The Creek Chronicler

It’s going to be a good day. Mitch Waxman knows this because he just saw a black cat with yellow eyes.


Photo by Nancy A. Ruhling
Mitch on the waterfront.

He’s not particularly superstitious, but every time he’s crossed paths with a fiery-eyed feline who’s the color of midnight, he has persuaded the Newtown Creek to talk to him.

“When I say that it speaks to me, I mean it says things to me because I am informed of its history,” he says.

And Mitch, the volunteer historian of the nonprofit Newtown Creek Alliance, is an expert at coaxing out its waterlogged words.


Photo by Nancy A. Ruhling
A heart attack led him to Newtown Creek.

He’s standing on the sidewalk facing the Hunters Point Avenue Bridge that crosses the Dutch Kills estuary that is one of the creek’s five branches. He’s staring deeply into its waters, which are the color and texture of spoiled pea soup.

It doesn’t look too polluted today, he remarks, but don’t let that fool you. Astoria’s sewer, which runs from Queens to Greenpoint, Brooklyn, harbors everything from birth-control pills to steroids, and it’s contaminated with typhus, cholera, gonorrhea and other scary things that nobody wants to think about.

“When you put your recyclables on the curb, they end up here,” he says. “When you flush the toilet, everything comes here.”


Photo by Nancy A. Ruhling
Looking out at the LIE and Borden Avenue Bridge.

These are things you may or may not know, so Mitch, like a baseball pitcher, throws out some other facts: A century ago, the creek and its immediate watershed supported some 2 million local jobs and carried more commercial traffic than the Mississippi River. Now, it’s in one of the last all heavy-manufacturing zones in Queens, and 18,000 blue-collar workers depend upon it for their paychecks.

The cat scats, but Mitch stays put. He cuts a colorful all-in-black figure. With his billowing trench coat, baseball cap and the oversize Ray Bans he won’t take off (“I wear sunglasses all the time; nobody recognizes me without them”) he looks like a beetle.

His beard is grizzled, his hand holds a cup of black coffee, and he slouches under the weight of his camera and canvas bag.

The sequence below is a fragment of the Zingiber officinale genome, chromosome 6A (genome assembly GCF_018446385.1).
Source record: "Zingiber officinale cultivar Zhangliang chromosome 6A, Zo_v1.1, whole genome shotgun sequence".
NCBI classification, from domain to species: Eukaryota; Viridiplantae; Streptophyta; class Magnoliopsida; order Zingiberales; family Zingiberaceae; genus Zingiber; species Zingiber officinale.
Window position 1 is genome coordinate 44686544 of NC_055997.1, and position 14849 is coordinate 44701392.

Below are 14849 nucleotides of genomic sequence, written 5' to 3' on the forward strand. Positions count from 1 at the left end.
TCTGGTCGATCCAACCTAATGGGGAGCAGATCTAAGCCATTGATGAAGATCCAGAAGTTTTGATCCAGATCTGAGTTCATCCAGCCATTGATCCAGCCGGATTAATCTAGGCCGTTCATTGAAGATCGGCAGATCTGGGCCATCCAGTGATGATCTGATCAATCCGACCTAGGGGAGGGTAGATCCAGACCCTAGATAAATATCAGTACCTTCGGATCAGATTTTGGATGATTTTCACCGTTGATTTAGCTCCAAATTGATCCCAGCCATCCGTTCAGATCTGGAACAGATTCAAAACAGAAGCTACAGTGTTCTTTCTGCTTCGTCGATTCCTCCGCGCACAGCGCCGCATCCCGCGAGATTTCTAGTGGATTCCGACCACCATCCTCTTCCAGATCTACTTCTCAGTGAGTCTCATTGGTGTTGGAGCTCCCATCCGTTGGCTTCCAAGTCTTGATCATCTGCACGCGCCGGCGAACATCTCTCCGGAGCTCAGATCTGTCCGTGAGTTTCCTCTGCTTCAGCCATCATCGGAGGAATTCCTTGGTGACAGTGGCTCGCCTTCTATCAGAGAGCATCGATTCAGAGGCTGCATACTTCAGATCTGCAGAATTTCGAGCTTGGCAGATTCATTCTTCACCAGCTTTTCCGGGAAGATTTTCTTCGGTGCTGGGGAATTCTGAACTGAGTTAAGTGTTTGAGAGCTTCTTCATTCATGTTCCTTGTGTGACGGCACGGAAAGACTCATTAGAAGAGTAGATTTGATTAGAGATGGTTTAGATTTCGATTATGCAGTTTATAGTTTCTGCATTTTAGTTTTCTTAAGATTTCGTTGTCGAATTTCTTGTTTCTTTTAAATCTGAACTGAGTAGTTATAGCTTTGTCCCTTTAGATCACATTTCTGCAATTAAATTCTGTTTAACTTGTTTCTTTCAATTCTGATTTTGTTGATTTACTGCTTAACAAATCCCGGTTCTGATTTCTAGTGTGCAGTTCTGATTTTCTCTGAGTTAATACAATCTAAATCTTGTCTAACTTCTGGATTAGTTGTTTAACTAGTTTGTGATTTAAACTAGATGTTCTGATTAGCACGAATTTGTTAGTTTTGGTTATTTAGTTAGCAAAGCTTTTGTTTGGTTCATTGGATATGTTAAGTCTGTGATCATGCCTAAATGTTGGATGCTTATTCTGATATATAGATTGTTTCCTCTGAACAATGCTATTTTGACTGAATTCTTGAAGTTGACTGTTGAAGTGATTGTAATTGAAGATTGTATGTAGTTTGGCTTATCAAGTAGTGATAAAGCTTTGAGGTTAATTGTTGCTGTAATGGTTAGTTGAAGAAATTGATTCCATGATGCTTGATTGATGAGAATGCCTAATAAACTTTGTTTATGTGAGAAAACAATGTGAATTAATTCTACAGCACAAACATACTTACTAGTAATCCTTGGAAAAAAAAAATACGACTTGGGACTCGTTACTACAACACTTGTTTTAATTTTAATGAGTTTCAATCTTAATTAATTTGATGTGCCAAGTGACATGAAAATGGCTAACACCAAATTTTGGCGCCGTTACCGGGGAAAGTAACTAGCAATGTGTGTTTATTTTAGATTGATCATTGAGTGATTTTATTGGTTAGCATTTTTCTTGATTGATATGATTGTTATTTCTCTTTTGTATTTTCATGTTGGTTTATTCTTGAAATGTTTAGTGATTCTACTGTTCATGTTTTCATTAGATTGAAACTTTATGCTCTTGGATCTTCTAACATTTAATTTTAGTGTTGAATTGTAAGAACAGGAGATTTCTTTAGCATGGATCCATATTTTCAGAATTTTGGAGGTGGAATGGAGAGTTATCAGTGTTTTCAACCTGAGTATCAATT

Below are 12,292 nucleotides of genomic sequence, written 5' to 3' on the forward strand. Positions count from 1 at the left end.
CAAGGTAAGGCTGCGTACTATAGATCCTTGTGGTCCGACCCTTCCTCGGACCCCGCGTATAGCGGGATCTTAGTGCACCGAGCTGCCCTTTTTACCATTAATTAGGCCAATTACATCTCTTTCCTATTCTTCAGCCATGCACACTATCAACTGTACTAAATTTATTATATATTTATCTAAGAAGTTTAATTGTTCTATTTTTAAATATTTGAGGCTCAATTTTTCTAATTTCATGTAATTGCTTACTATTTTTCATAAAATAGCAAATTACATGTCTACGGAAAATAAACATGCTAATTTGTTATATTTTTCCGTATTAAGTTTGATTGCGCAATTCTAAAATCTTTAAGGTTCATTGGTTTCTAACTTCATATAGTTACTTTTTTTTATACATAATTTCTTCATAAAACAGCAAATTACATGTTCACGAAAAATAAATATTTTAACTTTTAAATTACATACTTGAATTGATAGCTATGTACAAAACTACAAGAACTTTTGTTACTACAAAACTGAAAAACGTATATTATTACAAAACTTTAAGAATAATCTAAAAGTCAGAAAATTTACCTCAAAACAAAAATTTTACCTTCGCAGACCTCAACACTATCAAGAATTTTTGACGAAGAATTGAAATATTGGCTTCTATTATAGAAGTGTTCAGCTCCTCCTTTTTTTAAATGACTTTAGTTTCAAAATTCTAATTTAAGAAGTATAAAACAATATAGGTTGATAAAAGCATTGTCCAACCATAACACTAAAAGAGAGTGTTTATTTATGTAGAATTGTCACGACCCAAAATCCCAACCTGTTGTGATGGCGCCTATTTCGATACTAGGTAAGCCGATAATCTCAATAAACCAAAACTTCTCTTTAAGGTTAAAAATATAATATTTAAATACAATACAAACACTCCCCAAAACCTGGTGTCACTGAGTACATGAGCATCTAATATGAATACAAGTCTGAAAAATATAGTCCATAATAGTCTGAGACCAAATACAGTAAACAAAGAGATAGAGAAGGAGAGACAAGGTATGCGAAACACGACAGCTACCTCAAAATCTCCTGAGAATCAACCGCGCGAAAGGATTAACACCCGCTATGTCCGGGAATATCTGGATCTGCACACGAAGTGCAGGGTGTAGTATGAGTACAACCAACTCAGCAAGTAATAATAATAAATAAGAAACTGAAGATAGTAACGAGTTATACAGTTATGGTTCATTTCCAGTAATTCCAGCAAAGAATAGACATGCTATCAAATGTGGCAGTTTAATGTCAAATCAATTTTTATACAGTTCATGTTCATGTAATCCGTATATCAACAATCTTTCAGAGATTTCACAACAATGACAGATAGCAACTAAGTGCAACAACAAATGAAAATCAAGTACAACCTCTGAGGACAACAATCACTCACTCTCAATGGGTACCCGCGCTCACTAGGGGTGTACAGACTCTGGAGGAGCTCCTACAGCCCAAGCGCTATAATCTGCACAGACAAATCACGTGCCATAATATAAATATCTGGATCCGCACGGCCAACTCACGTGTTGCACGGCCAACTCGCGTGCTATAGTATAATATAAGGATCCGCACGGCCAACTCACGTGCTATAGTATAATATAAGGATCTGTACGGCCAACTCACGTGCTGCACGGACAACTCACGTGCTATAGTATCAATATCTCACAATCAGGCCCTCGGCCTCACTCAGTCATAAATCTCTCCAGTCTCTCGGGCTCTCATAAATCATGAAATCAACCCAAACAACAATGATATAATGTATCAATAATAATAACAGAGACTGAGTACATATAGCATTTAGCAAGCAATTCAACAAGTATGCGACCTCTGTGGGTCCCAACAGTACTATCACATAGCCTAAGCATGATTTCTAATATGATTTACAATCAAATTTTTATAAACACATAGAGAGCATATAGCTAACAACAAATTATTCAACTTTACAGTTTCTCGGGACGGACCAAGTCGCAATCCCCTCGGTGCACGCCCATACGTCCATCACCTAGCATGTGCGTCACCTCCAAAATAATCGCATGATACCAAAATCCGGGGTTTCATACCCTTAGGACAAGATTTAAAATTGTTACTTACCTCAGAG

“I’m a wandering mendicant wearing a filthy black raincoat scuttling along the street, and like every other piece of trash in New York City, I find myself at Newtown Creek,” he says triumphantly.


Photo by Nancy A. Ruhling
The LIE and Borden Avenue Bridge on the Dutch Kills estuary.

He dresses for danger. Sometimes his jaunts take him to the creek’s underbelly, where he must blend in with the water bugs — the off-the-radar and off-the-wall occupants of the derelict and decaying buildings.

Mitch has been coming to Newtown Creek for, he thinks, about five years. Although he can account for every year of the 3.5-mile-long creek’s life, he’s not so good when it comes to documenting his own history.

That he has come to love Astoria is a surprise to him. He was born and raised in Canarsie, Brooklyn, a place he remains passionate about. His grandparents were Jews from the Pale in Imperial Russia. An only child, he was, he says, spoiled rotten.


Photo by Nancy A. Ruhling
Mitch blending in with the scenery.

He dreamed of being a comic book artist, and he did, in fact, do that for a while after college. The creative reward was high but the pay was low, so he started working for advertising agencies, eventually becoming a photo retoucher.

About 10 years ago, again he can’t be more precise, he and his wife moved to Astoria.

“We were on the Upper West Side, our building was going to be eclipsed by a new tower, and my wife wanted to come to Astoria, where she used to live,” he says. “I’m from Brooklyn. I didn’t want to live in Queens, but I’ll do anything to make my wife happy; this was the best decision I ever acquiesced to.”

Mitch got too settled in.

“I was working 14 to 16 hours a day at the computer,” he says.


Photo by Nancy A. Ruhling
Waterfront graffiti.

“It wasn’t surprising to anyone that I had a heart attack at 39,” he says. “The doc told me to run, and I said, ‘I’m from Canarsie. The only time I will run is if someone is chasing me.'”

He took up walking instead and ended up at Newtown Creek, which is a little more than a mile from his apartment.

“I knew the water was there,” he says, “but when I actually saw it, I went, ‘Whoa!’ It’s a wonderful example of New York City infrastructure, so I was hooked.”


Photo by Nancy A. Ruhling
The LIRR Montauk cutoff rail bridges on the Dutch Kills estuary.

Mitch’s interest may have been more than surface deep. It’s possible that he also felt an affinity for the fouled waterway because his physical presence was just as polluted: Before the angioplasty, he had been inhaling junk food and smoking a pack of cigarettes a day.

He became an expert on the creek, taking on the post of historian of the Newtown Creek Alliance, creating a blog, taking photos for and giving tours.

Mitch is quick to point out that he’s not the creek’s caped crusader.


Photo by Nancy A. Ruhling
See that?

“I see my role as presenting facts about the past to people,” he says. “I do my research from old newspapers and magazines, not municipal records because municipal records lie. I have no political agenda. What happens to Newtown Creek is not up to me, it’s up to you.”

Mitch, who is 47, has immersed himself in Newtown Creek’s stories. He and his DSLR camera walk the waters two to eight miles a day; his shoes wear out every two to three months.


Photo by Nancy A. Ruhling
Mitch off to the next adventure.

Mitch doesn’t have an end goal, and that’s the whole point.

“I like to see what every day holds,” he says.

He just got a new pair of Merrells.

Nancy A. Ruhling may be reached at
Copyright 2015 by Nancy A. Ruhling